7 Steps of a Misdemeanor Probation Violation Case

 

1.  Bad News from the Probation Officer:

Obviously the first step of a misdemeanor probation violation case is the bad news from the probation officer. You will usually learn that something is coming down the pipeline when you go in for your monthly visit with your probation officer and he or she looks unhappier than usual. You will probably be told that you failed a drug test, or alcohol test, or haven’t been keeping up on your fines or costs of supervision, or that you picked up a new criminal charge. Whatever the news may be, it is bad news. The probation officer will file an affidavit with the prosecutors office, and report to them that in the probation officer’s opinion you have failed at supervised probation. Continue reading

How Long After an Alleged Offense Can The State File Criminal Charges?

Times up

What is a Statute of Limitations?

A Statute of Limitations is a law that limits how long the State has to file a criminal charge. The time period that the Statute runs is usually measured from the day of the commission of the alleged offense to the day criminal charges were filed. In the event that the State fails to charge the crime within the time given by the Statute of Limitations, the State will be forced to dismiss the case. Continue reading

What is a Plea Deal, or a Plea Agreement?

In my last post I discussed the process for getting a criminal case dismissed. And as was discussed in the last blog post, the chances of a case being dismissed by the prosecutor are relatively slim. What the prosecutor is frequently willing to do though is work out a plea deal with the defendant and the defendant’s criminal defense attorney. For those of you not familiar with what a plea deal is, read on. Continue reading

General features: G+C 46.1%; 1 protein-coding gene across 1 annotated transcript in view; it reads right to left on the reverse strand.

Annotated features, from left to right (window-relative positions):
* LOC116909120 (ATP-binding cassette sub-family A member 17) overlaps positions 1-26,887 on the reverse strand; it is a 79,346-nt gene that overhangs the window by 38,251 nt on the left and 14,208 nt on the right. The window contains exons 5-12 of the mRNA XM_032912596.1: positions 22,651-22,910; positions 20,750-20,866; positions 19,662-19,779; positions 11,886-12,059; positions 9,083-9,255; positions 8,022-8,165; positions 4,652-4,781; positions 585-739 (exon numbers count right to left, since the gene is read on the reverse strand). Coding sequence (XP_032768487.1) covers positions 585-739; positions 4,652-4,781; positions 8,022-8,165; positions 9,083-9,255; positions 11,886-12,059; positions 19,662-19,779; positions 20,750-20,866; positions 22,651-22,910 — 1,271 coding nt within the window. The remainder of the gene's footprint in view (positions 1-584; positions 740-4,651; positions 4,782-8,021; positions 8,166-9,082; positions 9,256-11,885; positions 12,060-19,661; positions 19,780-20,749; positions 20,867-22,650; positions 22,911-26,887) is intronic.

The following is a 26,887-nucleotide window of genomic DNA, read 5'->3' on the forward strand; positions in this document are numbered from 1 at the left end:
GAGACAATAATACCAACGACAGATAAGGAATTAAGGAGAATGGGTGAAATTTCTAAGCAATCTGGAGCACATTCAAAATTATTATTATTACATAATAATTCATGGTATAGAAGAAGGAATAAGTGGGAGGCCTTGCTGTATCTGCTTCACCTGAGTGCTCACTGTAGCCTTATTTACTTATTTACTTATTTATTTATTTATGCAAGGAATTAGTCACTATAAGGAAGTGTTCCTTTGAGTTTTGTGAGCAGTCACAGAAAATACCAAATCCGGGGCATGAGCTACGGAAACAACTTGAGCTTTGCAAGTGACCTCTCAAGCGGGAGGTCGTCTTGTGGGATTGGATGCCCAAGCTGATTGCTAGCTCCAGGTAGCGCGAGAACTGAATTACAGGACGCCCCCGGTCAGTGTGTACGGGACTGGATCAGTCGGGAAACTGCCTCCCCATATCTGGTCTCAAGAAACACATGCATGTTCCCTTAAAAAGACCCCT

Who Can Dismiss A Criminal Case?

Whether a defendant is guilty or innocent of a criminal charge, it goes without saying that every defendant wants the criminal charge dismissed.  So how do you go about getting a criminal charge dismissed?  Well the strategy for getting a criminal charge dismissed will vary depending on the type of case and the circumstances surrounding the case.  But the process of getting the case dismissed can be done in one of three ways. Continue reading

Never speak to the police! My first video blog.

I’ve graduated from just regular blogging to full blown video blogging!  From time to time when I get a chance I’ll try to do more of these legal video blogs.  Check in this week as I answer questions related to speaking to the police when you’ve been accused of a crime, a suspect in a crime, or even a person of interest in a crime.  Spoiler alert. . . my answer is, you really should never speak to the police if you are being accused of a crime, especially without a lawyer present.  Watch the video though because I go through all the reasons why you should  never speak to the police, and how it could really hurt someone’s case who has been accused of a crime.

What happens to a witness (or victim) if they fail to appear for court?

One question I am often asked, but I am reluctant to answer is, what will happen to a witness (or alleged victim) if the witness fails to show up for court?  I am most frequently asked this question by a witness who is the wife or girlfriend of a defendant in a domestic battery or domestic assault case.  I suspect they are asking this because they hope that their absence from court will result in a dismissal of the defendant’s case. Continue reading

What Is A Rider? Idaho Criminal Sentencing Question

In Idaho when a criminal defendant is sentenced for a conviction of a felony charge, the judge traditionally has two options. Send the criminal defendant to prison by placing the defendant in the custody of the Idaho Department of Corrections, or place the defendant on a period of probation. If the defendant is successful during the period of probation he can avoid the prison sentence. The courts in Idaho have developed a third sentencing option when sentencing felonies, and that option is sentencing them to a “Rider.” Continue reading